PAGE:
The moon

The moon

The moon is one of the most important of the heavenly bodies. Her tide-raising force is of great importance to mankind. Her silvery light is always welcoming at night.

Origin of the moon

It is generally accepted by the astronomers that the moon and the earth were formerly one body which had probably been thrown off from the central body of the solar system. The appearance of the moon was caused by the attraction of the sun on the earth when it entered a danger zone during the course of her irregular movements.

The entire mass had, at the time, a high temperature and was in a fluid condition, and rotated rapidly about an axis. Gradually, it cooled and contracted with a corresponding increase in its rate of rotation. It is also held, although not so convincingly, that moon and the earth were originally separate bodies.

Surface structure of the moon

The important features on the surface of the moon were revealed by a small telescope. But for minor details better instruments are necessary. Our naked eye sees the figure of “man in the moon”. The giant telescopes show that it is a series of high mountains and craters, much like the rugged physical features of our own planet.

With the magnification of telescope, the moon is in effect brought to a distance of about 240 miles from the earth. Thus, we can see quite clearly the objects on her surface. On only one side of the moon, which can be seen, there are lofty mountain ranges, cracks, rills, craters, etc. the most numerous object to be seen on the moon are the so-called craters, mountainous ring formations which are to be found all over the visible surface.

The rills are narrow, deep valleys, usually not straight, they differ from the cracks and clefts which are perfectly straight and may run for hundreds of miles through mountains and valleys. The craters are said to have a volcanic origin.

Physical conditions on the moon

It has no atmosphere encircling its globe. It is known with certainty that it is a dead world. It is also certain that there is no water on the moon. There is little or no appearance of erosion or weathering on the lunar mountains or craters and there are no clouds to be seen at any time.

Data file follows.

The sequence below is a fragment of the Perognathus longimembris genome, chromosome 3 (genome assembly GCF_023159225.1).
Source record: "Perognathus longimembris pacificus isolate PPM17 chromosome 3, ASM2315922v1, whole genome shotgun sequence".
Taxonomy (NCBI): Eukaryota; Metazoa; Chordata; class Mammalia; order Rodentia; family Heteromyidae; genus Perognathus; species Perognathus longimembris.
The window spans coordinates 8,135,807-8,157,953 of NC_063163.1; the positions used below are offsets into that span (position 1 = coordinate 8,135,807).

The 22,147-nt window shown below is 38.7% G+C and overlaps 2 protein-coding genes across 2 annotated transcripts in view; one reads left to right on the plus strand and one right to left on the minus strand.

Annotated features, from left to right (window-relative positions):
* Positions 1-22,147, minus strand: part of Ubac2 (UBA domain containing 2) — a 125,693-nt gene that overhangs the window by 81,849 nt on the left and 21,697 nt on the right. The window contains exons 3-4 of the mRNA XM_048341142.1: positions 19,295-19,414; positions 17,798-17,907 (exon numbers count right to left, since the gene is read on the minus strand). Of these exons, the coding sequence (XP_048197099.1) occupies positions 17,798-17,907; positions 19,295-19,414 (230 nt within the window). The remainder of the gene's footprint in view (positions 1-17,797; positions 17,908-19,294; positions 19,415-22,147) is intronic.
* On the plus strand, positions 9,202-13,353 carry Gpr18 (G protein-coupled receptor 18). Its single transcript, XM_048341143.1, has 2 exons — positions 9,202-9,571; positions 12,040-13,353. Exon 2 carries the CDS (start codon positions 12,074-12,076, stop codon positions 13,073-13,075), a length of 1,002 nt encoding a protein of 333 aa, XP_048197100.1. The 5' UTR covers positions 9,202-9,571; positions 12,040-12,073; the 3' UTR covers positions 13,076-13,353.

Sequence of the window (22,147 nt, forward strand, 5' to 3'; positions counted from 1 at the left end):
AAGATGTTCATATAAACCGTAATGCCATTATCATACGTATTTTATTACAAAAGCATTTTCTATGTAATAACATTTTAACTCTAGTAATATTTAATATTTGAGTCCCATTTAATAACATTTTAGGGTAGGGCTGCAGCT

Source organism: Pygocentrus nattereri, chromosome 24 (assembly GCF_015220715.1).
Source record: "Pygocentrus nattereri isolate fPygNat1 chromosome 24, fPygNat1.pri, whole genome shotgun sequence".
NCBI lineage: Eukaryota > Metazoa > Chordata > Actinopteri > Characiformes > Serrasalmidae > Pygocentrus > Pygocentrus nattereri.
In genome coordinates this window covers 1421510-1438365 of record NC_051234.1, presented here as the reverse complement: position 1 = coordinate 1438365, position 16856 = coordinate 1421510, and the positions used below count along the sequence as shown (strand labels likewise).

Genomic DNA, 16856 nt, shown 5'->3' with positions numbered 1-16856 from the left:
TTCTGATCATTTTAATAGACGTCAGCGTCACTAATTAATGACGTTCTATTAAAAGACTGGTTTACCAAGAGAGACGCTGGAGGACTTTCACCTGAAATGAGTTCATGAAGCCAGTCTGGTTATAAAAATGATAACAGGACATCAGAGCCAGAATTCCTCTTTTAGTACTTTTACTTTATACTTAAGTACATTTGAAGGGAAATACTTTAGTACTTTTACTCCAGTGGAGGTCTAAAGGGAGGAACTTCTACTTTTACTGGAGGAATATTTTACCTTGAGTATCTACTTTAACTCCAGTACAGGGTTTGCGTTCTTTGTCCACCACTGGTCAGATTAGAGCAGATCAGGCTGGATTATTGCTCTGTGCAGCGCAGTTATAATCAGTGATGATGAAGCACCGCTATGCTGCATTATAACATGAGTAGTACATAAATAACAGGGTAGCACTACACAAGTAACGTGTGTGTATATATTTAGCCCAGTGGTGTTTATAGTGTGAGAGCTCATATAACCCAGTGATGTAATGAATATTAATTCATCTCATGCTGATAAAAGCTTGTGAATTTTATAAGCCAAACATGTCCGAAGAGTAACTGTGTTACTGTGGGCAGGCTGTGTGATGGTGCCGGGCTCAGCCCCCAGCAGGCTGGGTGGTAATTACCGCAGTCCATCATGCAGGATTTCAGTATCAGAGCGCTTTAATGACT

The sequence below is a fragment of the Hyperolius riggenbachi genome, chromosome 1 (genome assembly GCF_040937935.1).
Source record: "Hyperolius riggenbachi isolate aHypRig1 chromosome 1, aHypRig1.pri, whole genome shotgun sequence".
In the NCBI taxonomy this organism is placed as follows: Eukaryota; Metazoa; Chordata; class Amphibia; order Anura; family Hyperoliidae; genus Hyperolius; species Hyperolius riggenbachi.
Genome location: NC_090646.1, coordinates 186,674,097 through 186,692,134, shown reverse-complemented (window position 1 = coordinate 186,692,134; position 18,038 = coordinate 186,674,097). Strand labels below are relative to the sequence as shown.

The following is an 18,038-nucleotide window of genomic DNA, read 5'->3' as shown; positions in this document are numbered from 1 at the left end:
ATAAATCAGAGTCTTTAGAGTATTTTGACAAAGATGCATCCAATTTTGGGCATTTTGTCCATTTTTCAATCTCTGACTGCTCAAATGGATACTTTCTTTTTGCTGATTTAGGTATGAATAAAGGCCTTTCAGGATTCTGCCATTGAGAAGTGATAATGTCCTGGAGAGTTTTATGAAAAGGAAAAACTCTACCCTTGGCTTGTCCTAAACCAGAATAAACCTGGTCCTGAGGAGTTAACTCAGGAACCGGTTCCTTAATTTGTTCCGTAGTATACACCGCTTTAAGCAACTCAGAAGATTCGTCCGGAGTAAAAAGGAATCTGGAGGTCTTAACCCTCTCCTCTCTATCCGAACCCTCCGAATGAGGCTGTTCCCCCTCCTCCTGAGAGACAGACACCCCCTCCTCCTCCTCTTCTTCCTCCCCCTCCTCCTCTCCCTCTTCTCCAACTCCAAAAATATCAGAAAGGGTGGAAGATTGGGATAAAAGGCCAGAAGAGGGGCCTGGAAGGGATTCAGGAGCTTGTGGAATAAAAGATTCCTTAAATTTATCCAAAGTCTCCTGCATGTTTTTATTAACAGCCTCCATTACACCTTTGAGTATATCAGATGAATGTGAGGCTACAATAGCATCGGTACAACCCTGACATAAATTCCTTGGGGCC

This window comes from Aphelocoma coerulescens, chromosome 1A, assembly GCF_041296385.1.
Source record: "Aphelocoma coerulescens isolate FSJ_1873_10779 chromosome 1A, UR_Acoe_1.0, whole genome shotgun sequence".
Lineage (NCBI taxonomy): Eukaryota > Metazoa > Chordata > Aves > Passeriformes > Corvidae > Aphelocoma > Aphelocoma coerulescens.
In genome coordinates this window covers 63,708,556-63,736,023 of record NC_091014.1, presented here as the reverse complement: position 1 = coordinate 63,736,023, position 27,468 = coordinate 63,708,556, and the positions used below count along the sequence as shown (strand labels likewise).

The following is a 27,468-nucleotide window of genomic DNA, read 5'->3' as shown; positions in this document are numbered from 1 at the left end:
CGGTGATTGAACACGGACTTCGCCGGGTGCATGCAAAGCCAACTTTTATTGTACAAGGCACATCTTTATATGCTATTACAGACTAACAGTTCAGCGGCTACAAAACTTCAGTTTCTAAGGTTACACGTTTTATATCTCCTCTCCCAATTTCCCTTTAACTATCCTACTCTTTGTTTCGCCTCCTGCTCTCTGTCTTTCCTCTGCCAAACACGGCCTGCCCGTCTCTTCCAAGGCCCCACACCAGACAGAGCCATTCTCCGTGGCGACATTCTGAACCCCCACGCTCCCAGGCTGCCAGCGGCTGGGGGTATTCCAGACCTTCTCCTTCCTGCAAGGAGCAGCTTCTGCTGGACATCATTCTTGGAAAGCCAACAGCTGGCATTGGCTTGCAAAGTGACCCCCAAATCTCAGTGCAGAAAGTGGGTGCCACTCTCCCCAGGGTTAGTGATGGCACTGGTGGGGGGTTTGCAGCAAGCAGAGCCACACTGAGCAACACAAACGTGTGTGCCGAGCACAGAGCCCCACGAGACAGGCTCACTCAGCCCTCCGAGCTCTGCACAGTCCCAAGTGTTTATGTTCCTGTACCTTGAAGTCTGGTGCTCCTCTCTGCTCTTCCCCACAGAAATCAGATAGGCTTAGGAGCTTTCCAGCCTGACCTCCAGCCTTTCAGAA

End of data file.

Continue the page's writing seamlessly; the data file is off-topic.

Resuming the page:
Although competent observers have occasionally seen patches of a greenish hue which have been thought to show signs of change during the course of the lunar month and have been contractually interpreted as vegetation, the existence of any vegetation is very improbable because there is no atmosphere or water for the existence of any vegetation.

The second Russian lunar probe, which succeeded in hitting the moon, contained a magnetometer to observe any lunar magnetism. This operated to within 50 miles of the surface, but recorded no magnetic field, suggesting that the moon can not have any appreciable magnetism. Supporting evidence is provided by the failure to observe any zones of intense particle radiation around the moon due to trapping by a lunar magnetic field.

The third Russian lunar probe passed behind the moon and took photograph of that part of the lunar surface which is never visible from the earth. These photographs were automatically processed and scanned for transmission by radio signal, on command from the earth, and the next point of closest approach of the vehicle to the earth. From these data the picture was reconstructed on the earth, showing for the first time some of the hidden features of the moon.


The most striking feature of the moon is its changing phases, its waxing and waning or the variation of its visible outline. It waxes from the position of new moon through crescent shape to new moon, after a full lunar month. The explanation of these phases is very simple. The moon has no inherent brightness of its own.

But owing to the high reflecting power of its surface, it is able to reflect back some of the light from the sun which falls upon it. It is by means of the light reflected from that portion of the surface which is illuminated by the sun that the moon becomes visible to us.

As it journeys round the earth, presenting the same phase to us at all times, we see different amounts of her illuminated surface on different days. The moon like other members of the solar system possesses two movements of rotation and revolution. The phase that we always observe her on the same surface, establishes that the periods of rotation and revolution are equal i.e. on the lunar surface a month is of one day.


At the seaside, it is noticed that the level stretch of sand or rock at the foot of the cliffs is now covered by the sea and now left bare. It tide comes in and goes out twice every day. Every month there is a great tide which occurs on the night of full moon. It is mainly due to the attraction excreted by the moon on the waters of the ocean that the tides are caused.